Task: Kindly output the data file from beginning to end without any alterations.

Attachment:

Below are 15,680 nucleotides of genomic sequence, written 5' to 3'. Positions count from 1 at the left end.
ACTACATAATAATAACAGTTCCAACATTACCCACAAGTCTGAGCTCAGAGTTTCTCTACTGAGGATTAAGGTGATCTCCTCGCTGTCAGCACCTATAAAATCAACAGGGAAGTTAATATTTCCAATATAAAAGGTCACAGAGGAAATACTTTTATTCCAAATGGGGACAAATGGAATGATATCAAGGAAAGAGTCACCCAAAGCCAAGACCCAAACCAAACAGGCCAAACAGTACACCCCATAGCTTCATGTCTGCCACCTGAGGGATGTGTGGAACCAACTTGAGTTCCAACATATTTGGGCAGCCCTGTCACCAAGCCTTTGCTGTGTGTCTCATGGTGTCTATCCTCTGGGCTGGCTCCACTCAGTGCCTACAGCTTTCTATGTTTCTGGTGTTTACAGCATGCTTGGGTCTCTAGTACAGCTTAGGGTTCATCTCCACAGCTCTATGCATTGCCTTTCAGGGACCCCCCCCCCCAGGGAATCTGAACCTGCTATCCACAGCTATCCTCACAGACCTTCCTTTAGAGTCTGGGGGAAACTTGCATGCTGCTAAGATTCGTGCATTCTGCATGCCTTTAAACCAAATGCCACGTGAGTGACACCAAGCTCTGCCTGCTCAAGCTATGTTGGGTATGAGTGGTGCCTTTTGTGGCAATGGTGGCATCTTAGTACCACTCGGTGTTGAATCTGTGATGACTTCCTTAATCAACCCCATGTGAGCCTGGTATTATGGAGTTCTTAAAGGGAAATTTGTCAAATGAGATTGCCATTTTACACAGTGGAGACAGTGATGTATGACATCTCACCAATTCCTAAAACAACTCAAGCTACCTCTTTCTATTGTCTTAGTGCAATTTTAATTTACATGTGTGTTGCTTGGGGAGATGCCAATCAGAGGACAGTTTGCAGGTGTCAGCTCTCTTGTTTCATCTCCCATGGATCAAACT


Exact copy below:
Below are 15,680 nucleotides of genomic sequence, written 5' to 3'. Positions count from 1 at the left end.
ACTACATAATAATAACAGTTCCAACATTACCCACAAGTCTGAGCTCAGAGTTTCTCTACTGAGGATTAAGGTGATCTCCTCGCTGTCAGCACCTATAAAATCAACAGGGAAGTTAATATTTCCAATATAAAAGGTCACAGAGGAAATACTTTTATTCCAAATGGGGACAAATGGAATGATATCAAGGAAAGAGTCACCCAAAGCCAAGACCCAAACCAAACAGGCCAAACAGTACACCCCATAGCTTCATGTCTGCCACCTGAGGGATGTGTGGAACCAACTTGAGTTCCAACATATTTGGGCAGCCCTGTCACCAAGCCTTTGCTGTGTGTCTCATGGTGTCTATCCTCTGGGCTGGCTCCACTCAGTGCCTACAGCTTTCTATGTTTCTGGTGTTTACAGCATGCTTGGGTCTCTAGTACAGCTTAGGGTTCATCTCCACAGCTCTATGCATTGCCTTTCAGGGACCCCCCCCCCCAGGGAATCTGAACCTGCTATCCACAGCTATCCTCACAGACCTTCCTTTAGAGTCTGGGGGAAACTTGCATGCTGCTAAGATTCGTGCATTCTGCATGCCTTTAAACCAAATGCCACGTGAGTGACACCAAGCTCTGCCTGCTCAAGCTATGTTGGGTATGAGTGGTGCCTTTTGTGGCAATGGTGGCATCTTAGTACCACTCGGTGTTGAATCTGTGATGACTTCCTTAATCAACCCCATGTGAGCCTGGTATTATGGAGTTCTTAAAGGGAAATTTGTCAAATGAGATTGCCATTTTACACAGTGGAGACAGTGATGTATGACATCTCACCAATTCCTAAAACAACTCAAGCTACCTCTTTCTATTGTCTTAGTGCAATTTTAATTTACATGTGTGTTGCTTGGGGAGATGCCAATCAGAGGACAGTTTGCAGGTGTCAGCTCTCTTGTTTCATCTCCCATGGATCAAACT